Many college websites also provide statistics like the percentage of students who receive financial aid, which can be used to assess one's chances.

Colleges, according to Eng Hong, are generally flexible and prepared to look at cases on an individual basis.

Dr McCloud says: "We see many students who are partially funded; fully-funded scholarships are for the really outstanding students."

He adds that getting financial aid for around one-third of the total amount of tuition and living expenses "shouldn't be too difficult as long as you have good grades, decent letters of recommendation and good TOEFL scores".

Obtaining financial aid for two-thirds of the total cost will depend on the college one applies to, he opines, while getting aid for the entire amount will be on a case-by-case basis.

Earning a little extra
Full scholarships for undergraduate programmes in the United States are rare.

Aside from government scholarships provided by the Public Services Department and Mara, other fully funded scholarships open to Malaysians include the Amcham-Macee Scholarship, Wesleyan Freeman Asian Scholarship Programme and Carleton College Starr Scholarship Programme.

Former Wesleyan Freeman scholar Chan Mun Chun says: "The Freeman scholarship is truly incredible. During my studies (1998 to 2002), it covered everything tuition, living expenses and a semester stipend for books.

"There was even a monthly stipend, although I think they stopped providing that in recent years to conserve money and send more students."

As desirable as getting a scholarship is, the limited number of places makes it a difficult proposition.

However, getting a little extra money which may make the difference between eating instant noodles the entire semester and being able to enjoy a decent meal once in a while may not be that difficult.

San Jose State University senior (final-year student) Tilia Wong shares: "A lot of the fraternities or honour societies give out US$1,000 (RM3,518) to US$2,000 (RM7,036) awards to their members every semester.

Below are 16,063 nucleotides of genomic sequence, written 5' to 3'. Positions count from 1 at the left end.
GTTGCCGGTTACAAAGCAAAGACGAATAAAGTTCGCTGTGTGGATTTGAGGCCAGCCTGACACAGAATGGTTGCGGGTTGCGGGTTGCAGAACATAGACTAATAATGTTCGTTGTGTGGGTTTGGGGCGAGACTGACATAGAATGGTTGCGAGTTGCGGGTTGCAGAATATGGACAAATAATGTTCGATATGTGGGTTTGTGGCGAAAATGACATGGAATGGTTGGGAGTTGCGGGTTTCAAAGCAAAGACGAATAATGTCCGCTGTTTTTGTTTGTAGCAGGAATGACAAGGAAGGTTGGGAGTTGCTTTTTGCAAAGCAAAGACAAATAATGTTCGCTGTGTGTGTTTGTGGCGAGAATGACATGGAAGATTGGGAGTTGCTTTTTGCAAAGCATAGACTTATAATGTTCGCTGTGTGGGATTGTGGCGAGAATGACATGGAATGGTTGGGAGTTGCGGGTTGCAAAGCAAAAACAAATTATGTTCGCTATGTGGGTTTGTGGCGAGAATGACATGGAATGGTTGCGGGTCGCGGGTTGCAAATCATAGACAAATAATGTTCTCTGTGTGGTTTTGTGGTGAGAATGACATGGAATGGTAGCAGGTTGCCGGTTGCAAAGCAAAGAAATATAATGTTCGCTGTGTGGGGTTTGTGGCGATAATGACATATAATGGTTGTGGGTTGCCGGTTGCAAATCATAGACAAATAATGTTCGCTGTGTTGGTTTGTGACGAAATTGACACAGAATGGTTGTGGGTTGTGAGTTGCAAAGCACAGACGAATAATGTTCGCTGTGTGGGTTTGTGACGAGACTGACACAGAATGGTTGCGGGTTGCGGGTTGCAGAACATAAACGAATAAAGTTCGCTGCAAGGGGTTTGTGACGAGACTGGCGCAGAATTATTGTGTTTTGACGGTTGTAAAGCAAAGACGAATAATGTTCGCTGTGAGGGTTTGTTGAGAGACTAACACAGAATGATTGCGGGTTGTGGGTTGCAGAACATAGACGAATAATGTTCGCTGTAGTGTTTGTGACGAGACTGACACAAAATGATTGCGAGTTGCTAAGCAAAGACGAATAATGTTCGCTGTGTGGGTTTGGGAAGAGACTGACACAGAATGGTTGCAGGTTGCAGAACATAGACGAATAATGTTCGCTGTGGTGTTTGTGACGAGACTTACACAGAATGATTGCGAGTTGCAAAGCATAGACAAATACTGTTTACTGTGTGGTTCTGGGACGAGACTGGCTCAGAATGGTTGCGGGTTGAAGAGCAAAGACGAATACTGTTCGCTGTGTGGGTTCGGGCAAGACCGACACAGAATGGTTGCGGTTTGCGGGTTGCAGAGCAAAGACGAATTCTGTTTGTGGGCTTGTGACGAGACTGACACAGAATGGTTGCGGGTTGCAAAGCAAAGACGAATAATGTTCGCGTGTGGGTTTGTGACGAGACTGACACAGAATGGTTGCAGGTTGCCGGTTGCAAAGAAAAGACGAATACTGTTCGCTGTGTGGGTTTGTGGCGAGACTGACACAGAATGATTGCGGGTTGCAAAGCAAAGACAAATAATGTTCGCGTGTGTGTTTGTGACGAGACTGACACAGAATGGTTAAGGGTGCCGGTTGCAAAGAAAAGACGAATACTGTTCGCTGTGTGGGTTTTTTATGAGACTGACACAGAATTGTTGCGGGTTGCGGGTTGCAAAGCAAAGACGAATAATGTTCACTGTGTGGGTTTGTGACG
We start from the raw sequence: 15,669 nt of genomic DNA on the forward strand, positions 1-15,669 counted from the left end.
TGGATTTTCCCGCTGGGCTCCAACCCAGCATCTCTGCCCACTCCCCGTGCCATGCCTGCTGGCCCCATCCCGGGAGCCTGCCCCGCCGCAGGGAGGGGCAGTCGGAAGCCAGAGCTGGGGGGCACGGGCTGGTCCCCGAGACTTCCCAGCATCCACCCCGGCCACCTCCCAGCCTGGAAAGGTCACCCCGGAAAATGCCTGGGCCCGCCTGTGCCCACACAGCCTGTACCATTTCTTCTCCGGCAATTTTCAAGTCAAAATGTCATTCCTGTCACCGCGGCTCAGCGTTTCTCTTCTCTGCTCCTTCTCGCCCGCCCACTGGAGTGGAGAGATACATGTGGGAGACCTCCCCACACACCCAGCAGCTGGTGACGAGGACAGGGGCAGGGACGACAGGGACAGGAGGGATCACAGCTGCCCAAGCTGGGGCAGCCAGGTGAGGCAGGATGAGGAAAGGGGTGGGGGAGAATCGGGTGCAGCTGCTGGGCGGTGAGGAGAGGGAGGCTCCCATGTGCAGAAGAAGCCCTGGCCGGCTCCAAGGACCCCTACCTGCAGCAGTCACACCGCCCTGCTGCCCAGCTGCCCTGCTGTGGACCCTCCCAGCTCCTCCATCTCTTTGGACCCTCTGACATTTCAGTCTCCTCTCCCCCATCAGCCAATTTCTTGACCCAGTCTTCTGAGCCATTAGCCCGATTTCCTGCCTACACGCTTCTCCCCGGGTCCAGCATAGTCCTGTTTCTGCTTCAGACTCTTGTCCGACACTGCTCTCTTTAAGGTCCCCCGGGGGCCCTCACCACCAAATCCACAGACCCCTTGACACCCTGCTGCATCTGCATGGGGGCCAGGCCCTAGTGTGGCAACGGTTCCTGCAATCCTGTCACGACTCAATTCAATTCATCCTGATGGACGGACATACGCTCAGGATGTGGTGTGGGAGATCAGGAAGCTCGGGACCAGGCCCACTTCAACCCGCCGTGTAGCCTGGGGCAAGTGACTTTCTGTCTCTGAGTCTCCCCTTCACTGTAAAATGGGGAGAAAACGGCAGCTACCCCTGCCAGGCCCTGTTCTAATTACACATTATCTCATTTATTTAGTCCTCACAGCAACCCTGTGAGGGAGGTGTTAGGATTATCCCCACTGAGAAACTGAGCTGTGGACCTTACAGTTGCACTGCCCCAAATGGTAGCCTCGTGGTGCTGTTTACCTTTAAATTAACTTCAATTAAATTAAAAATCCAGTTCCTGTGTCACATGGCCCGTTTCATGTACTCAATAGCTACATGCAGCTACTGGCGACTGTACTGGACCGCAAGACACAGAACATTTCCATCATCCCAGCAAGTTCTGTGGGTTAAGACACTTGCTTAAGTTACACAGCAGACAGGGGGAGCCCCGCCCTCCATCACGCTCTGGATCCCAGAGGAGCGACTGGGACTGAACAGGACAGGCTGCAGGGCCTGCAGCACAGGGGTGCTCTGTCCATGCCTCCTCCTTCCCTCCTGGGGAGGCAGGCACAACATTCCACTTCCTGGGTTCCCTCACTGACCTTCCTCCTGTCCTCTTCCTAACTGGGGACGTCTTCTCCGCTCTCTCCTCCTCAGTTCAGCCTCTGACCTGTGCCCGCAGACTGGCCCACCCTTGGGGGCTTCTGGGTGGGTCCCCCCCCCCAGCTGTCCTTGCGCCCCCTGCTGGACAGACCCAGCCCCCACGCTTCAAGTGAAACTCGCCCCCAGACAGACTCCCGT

"Usually you just need to write an essay to qualify."

Being in the heart of the Silicon Valley, many local companies are also rich enough to offer similar awards for essays, as well as well-paid internships.

"The thing about these awards is that a lot of people think they can't get it, so they don't even try," says Tilia.

Another benefit of studying at her university is that it has a cap on tuition fees.

This means that students need only pay for up to 30 credit hours per academic year; any credit hours they study beyond that are free.

International students are also legally allowed to work up to 20 hours a week on campus during the semester.

The number of hours can be increased to 40 during the summer break.

The average pay, according to the students interviewed, is about US$8 (RM28) per hour.

Typical jobs include working as waiters, cooks, research assistants, library assistants and administrative staff.

Some jobs, according to Dr McCloud, have extra benefits.

For example, residence hall counsellors do not need to pay for their rooms, while cafeteria staff usually eat for free at their workplace.

Certain jobs are also specifically reserved for those under the work-study portion of the financial aid package.

Students can also do off-campus work after one year of study but will need authorisation from the immigration authorities.